What happened: The federal government will invest $102 million in B.C. trade-related infrastructure.
Why it matters: The National Trade Corridors Fund investment provides "desperately needed" infrastructure support and will ultimately help get Canadian goods to international markets.
The Surrey Board of Trade (SBOT) said it “applauds” the federal government’s plans, announced earlier this week, to invest $102 million in five infrastructure projects that aim to increase efficiency at Port of Vancouver facilities and boost the movement of Canadian goods to international markets.
“This is a positive step forward in infrastructure investments that are desperately needed, especially in British Columbia, to keep pace with the free trade agreements that are being signed by the Canadian government,” SBOT CEO Anita Huberman told Business in Vancouver.
The board of trade said through a statement that it wrote a letter of support for these projects and provided advocacy support. Huberman said the organization also presented to the Canadian Environmental Assessment Agency in May of this year in support of the proposed Roberts Bank Terminal 2 project.
The projects announced this week, which will be financed through the National Trade Corridors Fund, are expected to create an estimated 2,320 jobs in the region during construction, according to a Transport Canada news release.
They include a $42.7 million overhaul of the Annacis Auto Terminal and the Richmond Terminal, a $12.2-million improvement of road and rail traffic operations within the Fraser Surrey Port Lands, $39.4 million dedicated to reducing congestion in the Portside/Blundell corridor in Richmond, $6 million put toward developing real-time dashboards for the ports of Vancouver and Prince Rupert, and $1.6 million dedicated to evaluating the viability of short sea shipping in Greater Vancouver.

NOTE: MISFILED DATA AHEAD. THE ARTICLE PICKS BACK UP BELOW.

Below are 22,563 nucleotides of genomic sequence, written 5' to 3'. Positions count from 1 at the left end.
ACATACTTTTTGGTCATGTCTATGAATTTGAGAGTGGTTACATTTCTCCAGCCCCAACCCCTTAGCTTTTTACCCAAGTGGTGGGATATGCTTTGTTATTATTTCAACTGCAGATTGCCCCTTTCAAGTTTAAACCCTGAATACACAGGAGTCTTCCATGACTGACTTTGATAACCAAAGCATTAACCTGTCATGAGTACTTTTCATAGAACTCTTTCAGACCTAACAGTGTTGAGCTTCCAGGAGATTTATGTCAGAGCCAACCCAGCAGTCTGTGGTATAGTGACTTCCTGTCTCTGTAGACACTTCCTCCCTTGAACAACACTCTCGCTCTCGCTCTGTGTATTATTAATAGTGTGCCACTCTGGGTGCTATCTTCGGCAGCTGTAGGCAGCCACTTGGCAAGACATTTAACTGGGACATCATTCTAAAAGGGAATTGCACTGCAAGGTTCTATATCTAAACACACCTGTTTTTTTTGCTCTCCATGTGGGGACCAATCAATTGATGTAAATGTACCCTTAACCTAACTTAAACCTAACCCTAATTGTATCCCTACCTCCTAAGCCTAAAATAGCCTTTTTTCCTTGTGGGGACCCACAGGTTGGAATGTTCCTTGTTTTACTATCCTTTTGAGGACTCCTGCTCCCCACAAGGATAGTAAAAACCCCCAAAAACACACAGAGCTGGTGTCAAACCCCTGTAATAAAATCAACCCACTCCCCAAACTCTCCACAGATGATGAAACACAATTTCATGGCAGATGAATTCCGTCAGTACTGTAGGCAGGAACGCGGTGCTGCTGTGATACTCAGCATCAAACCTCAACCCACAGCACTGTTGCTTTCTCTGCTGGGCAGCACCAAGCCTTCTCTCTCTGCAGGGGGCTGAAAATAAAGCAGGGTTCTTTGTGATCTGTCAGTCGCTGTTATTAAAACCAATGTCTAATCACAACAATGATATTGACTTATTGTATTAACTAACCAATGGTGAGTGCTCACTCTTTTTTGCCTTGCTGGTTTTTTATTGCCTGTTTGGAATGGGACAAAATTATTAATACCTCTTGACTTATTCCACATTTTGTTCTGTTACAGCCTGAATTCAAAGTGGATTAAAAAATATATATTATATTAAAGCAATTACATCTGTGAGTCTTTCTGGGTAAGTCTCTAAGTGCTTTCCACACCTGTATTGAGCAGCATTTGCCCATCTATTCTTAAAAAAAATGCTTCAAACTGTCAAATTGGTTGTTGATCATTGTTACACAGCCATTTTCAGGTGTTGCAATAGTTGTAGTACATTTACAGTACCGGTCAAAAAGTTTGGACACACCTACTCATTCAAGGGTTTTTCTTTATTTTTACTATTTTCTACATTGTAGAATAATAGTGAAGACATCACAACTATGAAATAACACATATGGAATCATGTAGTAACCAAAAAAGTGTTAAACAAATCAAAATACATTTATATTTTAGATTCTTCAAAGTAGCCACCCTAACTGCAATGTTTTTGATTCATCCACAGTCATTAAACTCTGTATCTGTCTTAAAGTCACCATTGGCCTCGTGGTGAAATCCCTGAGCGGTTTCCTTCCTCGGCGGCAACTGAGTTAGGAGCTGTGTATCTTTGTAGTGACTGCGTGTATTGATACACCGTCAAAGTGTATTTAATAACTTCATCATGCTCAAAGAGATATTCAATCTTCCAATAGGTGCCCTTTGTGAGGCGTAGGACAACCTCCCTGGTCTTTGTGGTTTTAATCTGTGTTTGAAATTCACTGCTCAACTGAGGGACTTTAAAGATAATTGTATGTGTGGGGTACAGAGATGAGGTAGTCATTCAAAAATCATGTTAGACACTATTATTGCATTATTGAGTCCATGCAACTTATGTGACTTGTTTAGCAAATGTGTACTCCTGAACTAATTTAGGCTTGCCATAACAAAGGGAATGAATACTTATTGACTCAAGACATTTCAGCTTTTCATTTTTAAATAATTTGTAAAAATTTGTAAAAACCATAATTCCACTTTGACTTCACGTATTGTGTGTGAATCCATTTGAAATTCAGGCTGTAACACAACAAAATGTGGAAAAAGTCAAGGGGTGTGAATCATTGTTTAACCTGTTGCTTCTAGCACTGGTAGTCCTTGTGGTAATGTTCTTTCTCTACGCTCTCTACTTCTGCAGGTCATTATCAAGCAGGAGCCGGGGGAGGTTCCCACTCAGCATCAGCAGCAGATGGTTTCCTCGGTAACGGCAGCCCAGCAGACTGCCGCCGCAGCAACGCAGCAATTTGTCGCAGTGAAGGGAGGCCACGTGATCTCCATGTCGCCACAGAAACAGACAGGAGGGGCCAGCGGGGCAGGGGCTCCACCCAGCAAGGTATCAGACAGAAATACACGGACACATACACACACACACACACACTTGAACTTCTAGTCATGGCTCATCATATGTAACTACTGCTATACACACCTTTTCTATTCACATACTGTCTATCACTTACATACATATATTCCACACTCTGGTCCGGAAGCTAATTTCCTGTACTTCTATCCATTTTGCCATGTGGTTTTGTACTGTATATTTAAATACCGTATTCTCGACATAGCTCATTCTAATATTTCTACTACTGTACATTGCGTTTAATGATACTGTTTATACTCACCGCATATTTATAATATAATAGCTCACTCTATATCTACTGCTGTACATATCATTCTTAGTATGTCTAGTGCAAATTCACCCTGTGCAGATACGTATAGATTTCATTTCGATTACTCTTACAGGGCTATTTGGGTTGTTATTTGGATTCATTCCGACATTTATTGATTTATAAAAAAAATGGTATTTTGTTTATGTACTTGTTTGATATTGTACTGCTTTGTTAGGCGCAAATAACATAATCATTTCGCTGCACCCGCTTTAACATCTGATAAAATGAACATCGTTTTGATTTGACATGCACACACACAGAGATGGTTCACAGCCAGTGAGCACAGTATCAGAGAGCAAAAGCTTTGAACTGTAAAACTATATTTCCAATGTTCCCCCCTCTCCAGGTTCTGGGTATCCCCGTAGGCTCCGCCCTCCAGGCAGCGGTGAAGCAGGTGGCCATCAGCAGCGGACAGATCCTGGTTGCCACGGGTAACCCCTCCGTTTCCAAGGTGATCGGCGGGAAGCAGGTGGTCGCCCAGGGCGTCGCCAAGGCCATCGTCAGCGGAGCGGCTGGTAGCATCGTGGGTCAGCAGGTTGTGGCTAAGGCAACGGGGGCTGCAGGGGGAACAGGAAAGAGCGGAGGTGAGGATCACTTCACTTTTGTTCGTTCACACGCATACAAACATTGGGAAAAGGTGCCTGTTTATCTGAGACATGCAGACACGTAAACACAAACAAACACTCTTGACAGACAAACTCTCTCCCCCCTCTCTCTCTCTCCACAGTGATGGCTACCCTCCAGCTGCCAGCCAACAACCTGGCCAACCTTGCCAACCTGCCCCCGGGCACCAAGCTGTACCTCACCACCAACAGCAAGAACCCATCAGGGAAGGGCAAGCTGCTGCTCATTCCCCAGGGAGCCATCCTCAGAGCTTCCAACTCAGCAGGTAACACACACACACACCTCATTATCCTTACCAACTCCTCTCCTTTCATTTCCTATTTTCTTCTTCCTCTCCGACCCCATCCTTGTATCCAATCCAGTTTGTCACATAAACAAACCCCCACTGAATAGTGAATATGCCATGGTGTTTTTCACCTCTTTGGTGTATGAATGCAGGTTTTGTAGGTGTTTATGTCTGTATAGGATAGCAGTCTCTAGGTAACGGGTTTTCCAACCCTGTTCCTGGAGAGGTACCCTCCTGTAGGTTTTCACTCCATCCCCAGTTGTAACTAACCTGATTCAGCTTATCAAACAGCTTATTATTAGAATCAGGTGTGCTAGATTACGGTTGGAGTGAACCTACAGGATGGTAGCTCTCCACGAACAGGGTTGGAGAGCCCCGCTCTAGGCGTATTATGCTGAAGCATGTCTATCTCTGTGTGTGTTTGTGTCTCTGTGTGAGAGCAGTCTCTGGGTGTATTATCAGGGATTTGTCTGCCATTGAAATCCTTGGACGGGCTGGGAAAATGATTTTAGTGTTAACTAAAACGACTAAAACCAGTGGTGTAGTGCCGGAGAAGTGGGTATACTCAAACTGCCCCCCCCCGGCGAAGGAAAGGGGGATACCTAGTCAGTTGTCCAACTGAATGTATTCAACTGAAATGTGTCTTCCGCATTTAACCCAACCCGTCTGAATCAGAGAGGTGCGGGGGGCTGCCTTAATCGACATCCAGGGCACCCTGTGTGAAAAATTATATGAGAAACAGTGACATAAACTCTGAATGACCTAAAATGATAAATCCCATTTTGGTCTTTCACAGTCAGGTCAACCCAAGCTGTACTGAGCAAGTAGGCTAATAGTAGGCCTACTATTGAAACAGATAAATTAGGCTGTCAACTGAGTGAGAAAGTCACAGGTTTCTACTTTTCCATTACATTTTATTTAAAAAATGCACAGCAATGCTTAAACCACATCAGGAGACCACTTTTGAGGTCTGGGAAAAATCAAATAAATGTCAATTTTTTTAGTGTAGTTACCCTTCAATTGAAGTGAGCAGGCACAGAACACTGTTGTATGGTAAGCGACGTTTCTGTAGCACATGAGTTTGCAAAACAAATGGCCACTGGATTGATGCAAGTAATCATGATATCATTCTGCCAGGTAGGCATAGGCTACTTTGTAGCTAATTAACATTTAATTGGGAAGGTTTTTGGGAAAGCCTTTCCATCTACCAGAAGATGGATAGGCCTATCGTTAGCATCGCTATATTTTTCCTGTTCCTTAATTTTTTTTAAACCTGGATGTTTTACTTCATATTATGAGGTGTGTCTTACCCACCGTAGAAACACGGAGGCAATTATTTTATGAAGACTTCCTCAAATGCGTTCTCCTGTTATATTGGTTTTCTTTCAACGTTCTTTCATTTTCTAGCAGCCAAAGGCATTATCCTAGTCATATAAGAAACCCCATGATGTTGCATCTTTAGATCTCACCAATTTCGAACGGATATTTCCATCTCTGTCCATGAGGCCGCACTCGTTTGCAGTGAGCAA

Federal Minister of Transport Marc Garneau announced the investments in Vancouver on June 23, saying through a statement that the government is “supporting projects to efficiently move goods to market and people to their destinations, stimulate economic growth, create quality middle-class jobs, and ensure that Canada’s transportation networks remain competitive and efficient.”
Huberman said the planned investments are “a good beginning,” but added that “more needs to be done.”
“There needs to be an understanding, not only by policymakers but the general business community and residents, about how important infrastructure investments are to jobs and to our economy,” she said.
“No longer can we just function in a domestic economy, we must function in a global economy.... It’s all of us working together, collaborating and ensuring that we continue that dialogue and those investments that are needed not only in Surrey but in all of British Columbia.”
The government’s decision to invest in infrastructure for Canada’s busiest port, responsible for handling 147.1 million tonnes of cargo in 2018, is partly in response to shifts in international trade.
According to Statistics Canada data, the United States remains the country’s main trade partner, accounting for $741.4 billion in trade during 2018 – nearly two-thirds of Canada’s total trade activity. But trade with Canada’s southern neighbour isn’t growing as fast as it is with other regions of the world.
From 2015 to 2018, trade with the United States grew by only 6.7%, while trade with Asia grew by 18.9% to $199.2 billion and trade with the European Union grew by 19% to $118.1 billion.